Groups Examine Governments’ National AI Strategies from Human Rights Perspective

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Charles Bradley, ED, Global Partners Digital
Charles Bradley, ED, Global Partners Digital

Global Partners Digital (GPD) and Stanford’s Global Digital Policy Incubator have released a report that examines governments’ National Artificial Intelligence (AI) Strategies from a human rights perspective.

The report titled: “National Artificial Intelligence Strategies and Human Rights: A Review,” examines existing strategies adopted by governments and regional organisations since 2017, assessing the extent to which human rights considerations have been incorporated—with a series of recommendations to policymakers looking to develop or revise AI strategies in the future.

As AI applications are embedded in different areas of life – from healthcare to labour, criminal justice to retail – governments are increasingly conscious of the potential impacts of AI. At the same time, they seek to take advantage of the economic opportunities offered in this rapidly developing sector. One way through which countries are addressing AI policy is by developing comprehensive, cross-governmental strategies – National AI Strategies – outlining the actions the government will take. Almost 30 countries have developed AI strategies since 2017 after Canada became the first country to adopt such.

As countries begin to develop strategies around AI, it becomes critical that they also consider the potential harms and opportunities as they relate to human rights, and prepare themselves to protect and promote human rights in the context of this new technology.

Eileen Donahoe, Executive Director of the Global Digital Policy Incubator at Stanford University, one of the partners on the report said: “The key takeaway message of this report is that human rights principles should be embedded into National AI Strategies at the outset. A human rights-based approach to AI is the best way for governments to protect citizens from potential harms as they arise, but also to capture the benefits for society.”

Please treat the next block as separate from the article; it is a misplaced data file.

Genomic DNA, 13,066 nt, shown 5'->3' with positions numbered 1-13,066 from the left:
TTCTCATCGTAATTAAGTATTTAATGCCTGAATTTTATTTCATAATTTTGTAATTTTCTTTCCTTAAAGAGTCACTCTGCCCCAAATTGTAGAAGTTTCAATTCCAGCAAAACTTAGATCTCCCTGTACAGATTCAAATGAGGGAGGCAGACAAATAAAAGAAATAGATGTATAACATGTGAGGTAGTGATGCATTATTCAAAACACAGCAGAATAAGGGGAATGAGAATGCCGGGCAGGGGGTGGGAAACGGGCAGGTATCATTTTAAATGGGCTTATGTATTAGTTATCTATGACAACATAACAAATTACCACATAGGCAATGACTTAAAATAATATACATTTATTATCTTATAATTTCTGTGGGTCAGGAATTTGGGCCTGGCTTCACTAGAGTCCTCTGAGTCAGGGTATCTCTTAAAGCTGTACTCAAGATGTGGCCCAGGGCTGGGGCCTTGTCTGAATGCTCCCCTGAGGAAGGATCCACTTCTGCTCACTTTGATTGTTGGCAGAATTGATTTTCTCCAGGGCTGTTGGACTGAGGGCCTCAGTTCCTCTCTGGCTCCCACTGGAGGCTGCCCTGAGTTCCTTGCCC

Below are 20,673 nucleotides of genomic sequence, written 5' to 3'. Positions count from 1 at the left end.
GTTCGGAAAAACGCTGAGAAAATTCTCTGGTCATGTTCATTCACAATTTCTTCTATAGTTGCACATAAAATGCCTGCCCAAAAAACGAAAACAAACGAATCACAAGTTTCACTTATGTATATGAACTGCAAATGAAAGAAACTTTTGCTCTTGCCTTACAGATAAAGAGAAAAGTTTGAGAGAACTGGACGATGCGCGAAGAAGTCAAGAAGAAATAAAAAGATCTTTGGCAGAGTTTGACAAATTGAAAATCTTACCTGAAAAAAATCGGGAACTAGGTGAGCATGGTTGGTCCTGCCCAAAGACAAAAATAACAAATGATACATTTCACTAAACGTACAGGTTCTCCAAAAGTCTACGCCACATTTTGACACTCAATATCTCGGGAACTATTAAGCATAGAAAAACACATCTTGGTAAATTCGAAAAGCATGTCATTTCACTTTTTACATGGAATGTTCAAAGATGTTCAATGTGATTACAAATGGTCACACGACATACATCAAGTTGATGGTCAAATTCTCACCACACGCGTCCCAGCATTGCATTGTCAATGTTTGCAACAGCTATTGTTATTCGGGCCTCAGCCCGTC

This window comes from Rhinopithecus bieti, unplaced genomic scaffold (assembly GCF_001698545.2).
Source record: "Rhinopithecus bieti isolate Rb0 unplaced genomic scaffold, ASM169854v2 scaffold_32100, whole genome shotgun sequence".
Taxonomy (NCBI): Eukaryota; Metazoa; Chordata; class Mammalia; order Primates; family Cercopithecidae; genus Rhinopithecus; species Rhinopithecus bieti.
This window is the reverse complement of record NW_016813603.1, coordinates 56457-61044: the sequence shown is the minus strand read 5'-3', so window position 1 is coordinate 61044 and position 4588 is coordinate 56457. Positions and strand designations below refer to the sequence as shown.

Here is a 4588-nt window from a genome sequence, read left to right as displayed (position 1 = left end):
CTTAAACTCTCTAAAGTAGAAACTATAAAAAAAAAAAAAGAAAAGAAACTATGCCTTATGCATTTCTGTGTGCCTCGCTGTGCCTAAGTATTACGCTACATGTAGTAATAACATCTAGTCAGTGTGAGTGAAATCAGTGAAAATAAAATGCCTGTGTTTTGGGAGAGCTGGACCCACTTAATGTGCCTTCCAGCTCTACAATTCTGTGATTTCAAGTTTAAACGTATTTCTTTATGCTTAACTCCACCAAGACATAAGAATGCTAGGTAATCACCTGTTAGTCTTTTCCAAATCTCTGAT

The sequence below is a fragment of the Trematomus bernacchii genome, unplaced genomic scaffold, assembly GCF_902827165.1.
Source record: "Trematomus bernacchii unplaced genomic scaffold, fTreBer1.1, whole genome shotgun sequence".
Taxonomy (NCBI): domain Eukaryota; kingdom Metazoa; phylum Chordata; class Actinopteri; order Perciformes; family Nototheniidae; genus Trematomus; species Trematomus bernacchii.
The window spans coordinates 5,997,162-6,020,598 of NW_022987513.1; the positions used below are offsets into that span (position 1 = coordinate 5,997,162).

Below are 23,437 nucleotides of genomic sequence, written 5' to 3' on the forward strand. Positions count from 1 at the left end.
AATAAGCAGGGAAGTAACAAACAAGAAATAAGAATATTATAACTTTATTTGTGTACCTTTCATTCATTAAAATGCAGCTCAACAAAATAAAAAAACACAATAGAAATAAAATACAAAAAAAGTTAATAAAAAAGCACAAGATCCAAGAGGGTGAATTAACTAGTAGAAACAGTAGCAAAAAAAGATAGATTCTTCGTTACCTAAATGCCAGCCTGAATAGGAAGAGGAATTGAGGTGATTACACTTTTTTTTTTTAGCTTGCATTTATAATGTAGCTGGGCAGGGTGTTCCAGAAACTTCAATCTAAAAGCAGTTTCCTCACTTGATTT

The report finds that while the majority of National AI Strategies mention human rights, very few contain a deep human rights-based analysis or concrete assessment of how various AI applications impact human rights. In all but a few cases, they also lacked depth or specificity on how human rights should be protected in the context of AI, which was in contrast to the level of specificity on other issues such as economic competitiveness or innovation advantage.

It provides recommendations, falling under six broad themes, to help governments develop human rights-based national AI strategies.

The recommendations are:

  • Include human rights explicitly and throughout the strategy: Thinking about the impact of AI on human rights – and how to mitigate the risks associated with those impacts – should be core to a national strategy. Each section should consider the risks and opportunities AI provides as related to human rights, with a specific focus on at-risk, vulnerable and marginalized communities.
  • Outline specific steps to be taken to ensure human rights are protected: As strategies engage with human rights, they should include specific goals, commitments or actions to ensure that human rights are protected.
  • Build-in incentives or specific requirements to ensure rights-respecting practice: Governments should take steps within their strategies to incentivize human rights-respecting practices and actions across all sectors, as well as to ensure that their goals with regards to the protection of human rights are fulfilled.
  • Set out grievance and remediation processes for human rights violations: A National AI Strategy should look at the existing grievance and remedial processes available for victims of human rights violations relating to AI. The strategy should assess whether the process needs revision in light of the particular nature of AI as technology or in the capacity-building of those involved so that they are able to receive complaints concerning AI.
  • Recognize the regional and international dimensions to AI policy: National strategies should clearly identify relevant regional and global fora and processes relating to AI, and the means by which the government will promote human rights-respecting approaches and outcomes at them through proactive engagement.
  • Include human rights experts and other stakeholders in the drafting of National AI Strategies: When drafting a national strategy, the government should ensure that experts on human rights and the impact of AI on human rights are a core part of the drafting process.

Dr. Megan Metzger, Associate Director of Research for the Global Digital Policy Incubator, and co-author of the report said: “We hope that our report will help governments in better addressing human rights questions in relation to AI in their national strategies, and provide others with guidance on how to evaluate these strategies as they are released.”